Tell me if you’ve ever been in this situation?
You are out with a friend, you’ve spent the day together and now are at the pub for a pub lunch. It is sunny, you’ve had a great day chatting, laughing and generally having a chilled out day! You feel relaxed and happy.
Then your friend says a harmless comment and suddenly your mood goes from happy and relaxed to really bad mood. You aren’t really sure what happened and you are trying to pretend your mood hasn’t changed as nothing really happened for it to change. But you can’t help feeling this way and your friend can tell your mood has changed as you aren’t as chatty and you aren’t as engaging. What was a great day has now become a crappy day!
Your friend said something that triggered a past experience in you and emotions linked to that experience.
You may not necessarily be aware of what the trigger was or what the experience was. Your behaviour changes as a result of your mood. The people around you won’t know what happened, they just know your mood and behaviour has changed.
Let’s look at an example from one of my clients, for this story I’ll call her Tracy. Tracy was always quite shy and her teacher at the age of 7 kept making her get up in front of the class to talk about her work. She hated this and felt no one listened to her or liked what she said because the kids were either whispering to each other or looking bored.
Fast forward to now and Tracy is with a friend, who made a harmless joke about her stories having no juicy bits to it. She knows this isn’t true and she knows her friend values her stories and finds them interesting. But that one comment triggers her feelings from when she was 7. She felt no one finds her interesting, that she’s boring and this made her want to shrink back into her shell and hide.
Her behaviour doesn’t make sense to her friend or to herself because she wasn’t even aware of the trigger. But it is there.
How many times has this happened to you?
How many times has your mood or behaviour changed due to one passing comment?
We all experience these, it is completely normal. But they can create problems.
Being aware of when this happens and being aware of the trigger allows you to stop your mood or behaviour changing.
It allows you to catch it before it causes changes in your behaviour or problems.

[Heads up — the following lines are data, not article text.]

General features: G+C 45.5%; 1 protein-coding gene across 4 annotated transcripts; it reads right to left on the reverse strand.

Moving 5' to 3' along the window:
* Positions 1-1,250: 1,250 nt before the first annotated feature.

It allows you to acknowledge it and let it go and be aware that this doesn’t necessarily have anything to do with the other person.
If it comes up with a person you have a close relationship with, like a partner or close friend, then you can even discuss what’s come up and let it go by speaking about it (this is especially important if you are in a romantic relationship and things are being triggered because the other person will know why you are behaving a certain way and stop them reacting negatively).
So, what can you do to become more aware?
Pay attention to your moods. When do you have a sudden switch? What words were used? Are previous memories or experiences popping up into your mind? Is it feeling like a previous experience felt?
And most important, don’t judge yourself.
Emotions aren’t rational and therefore our reactions to things aren’t rational. This is all part of being a human, but it doesn’t mean you allow the irrational to rule you.
When you can, take a step back and identify what is coming up, what the trigger is and what that experience means to you. If you can, write it down, then let it go emotionally, sometimes it is nice to burn what you’ve written and focus on the experience and emotions linked to it leaving your body (make sure to do it in a fireproof place).
This is a time when I find the Energy Alignment Method (EAM) is a powerful tool. It helps to really release the energy behind what is coming up, rewiring the neural pathways linked to that experience and create new, more positive and more aligned outcomes.
So, in Tracy’s case, she would release all the feelings and beliefs behind how she feels about thinking she’s boring, the link to being 7 and retreating into her shell and align to knowing she is interesting and has friends who love her for who she is and value her and her stories.
What’s triggering you?
(If this has spoken to you and you have no idea what is causing your triggers or how to deal with it, maybe reflecting on the past to identify some of the triggers and working out how to move forwards to grow and change is what’s needed. Sound good? Then join me on a Power Call where I will help you do just that!).
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Originally published at ceza.co.uk